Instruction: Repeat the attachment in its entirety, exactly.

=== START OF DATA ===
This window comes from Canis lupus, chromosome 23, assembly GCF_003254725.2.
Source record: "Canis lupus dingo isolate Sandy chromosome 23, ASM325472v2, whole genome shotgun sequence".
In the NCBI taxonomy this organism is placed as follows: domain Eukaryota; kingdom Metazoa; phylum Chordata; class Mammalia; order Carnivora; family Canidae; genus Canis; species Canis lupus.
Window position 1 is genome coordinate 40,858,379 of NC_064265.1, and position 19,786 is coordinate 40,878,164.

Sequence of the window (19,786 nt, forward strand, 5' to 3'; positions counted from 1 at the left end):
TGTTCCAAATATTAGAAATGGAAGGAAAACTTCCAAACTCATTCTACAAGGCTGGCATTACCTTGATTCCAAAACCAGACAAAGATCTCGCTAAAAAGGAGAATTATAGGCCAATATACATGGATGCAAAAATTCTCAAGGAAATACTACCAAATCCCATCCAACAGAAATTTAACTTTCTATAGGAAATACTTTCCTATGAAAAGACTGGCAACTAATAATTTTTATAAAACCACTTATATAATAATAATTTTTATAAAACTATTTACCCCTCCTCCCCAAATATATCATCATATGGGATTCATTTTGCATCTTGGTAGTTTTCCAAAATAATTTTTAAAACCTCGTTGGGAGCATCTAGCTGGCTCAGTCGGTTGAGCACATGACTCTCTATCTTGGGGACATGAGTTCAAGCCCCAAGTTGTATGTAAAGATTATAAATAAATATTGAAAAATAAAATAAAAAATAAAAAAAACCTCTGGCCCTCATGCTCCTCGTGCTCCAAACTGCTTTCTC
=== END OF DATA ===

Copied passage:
This window comes from Canis lupus, chromosome 23, assembly GCF_003254725.2.
Source record: "Canis lupus dingo isolate Sandy chromosome 23, ASM325472v2, whole genome shotgun sequence".
In the NCBI taxonomy this organism is placed as follows: domain Eukaryota; kingdom Metazoa; phylum Chordata; class Mammalia; order Carnivora; family Canidae; genus Canis; species Canis lupus.
Window position 1 is genome coordinate 40,858,379 of NC_064265.1, and position 19,786 is coordinate 40,878,164.

Sequence of the window (19,786 nt, forward strand, 5' to 3'; positions counted from 1 at the left end):
TGTTCCAAATATTAGAAATGGAAGGAAAACTTCCAAACTCATTCTACAAGGCTGGCATTACCTTGATTCCAAAACCAGACAAAGATCTCGCTAAAAAGGAGAATTATAGGCCAATATACATGGATGCAAAAATTCTCAAGGAAATACTACCAAATCCCATCCAACAGAAATTTAACTTTCTATAGGAAATACTTTCCTATGAAAAGACTGGCAACTAATAATTTTTATAAAACCACTTATATAATAATAATTTTTATAAAACTATTTACCCCTCCTCCCCAAATATATCATCATATGGGATTCATTTTGCATCTTGGTAGTTTTCCAAAATAATTTTTAAAACCTCGTTGGGAGCATCTAGCTGGCTCAGTCGGTTGAGCACATGACTCTCTATCTTGGGGACATGAGTTCAAGCCCCAAGTTGTATGTAAAGATTATAAATAAATATTGAAAAATAAAATAAAAAATAAAAAAAACCTCTGGCCCTCATGCTCCTCGTGCTCCAAACTGCTTTCTC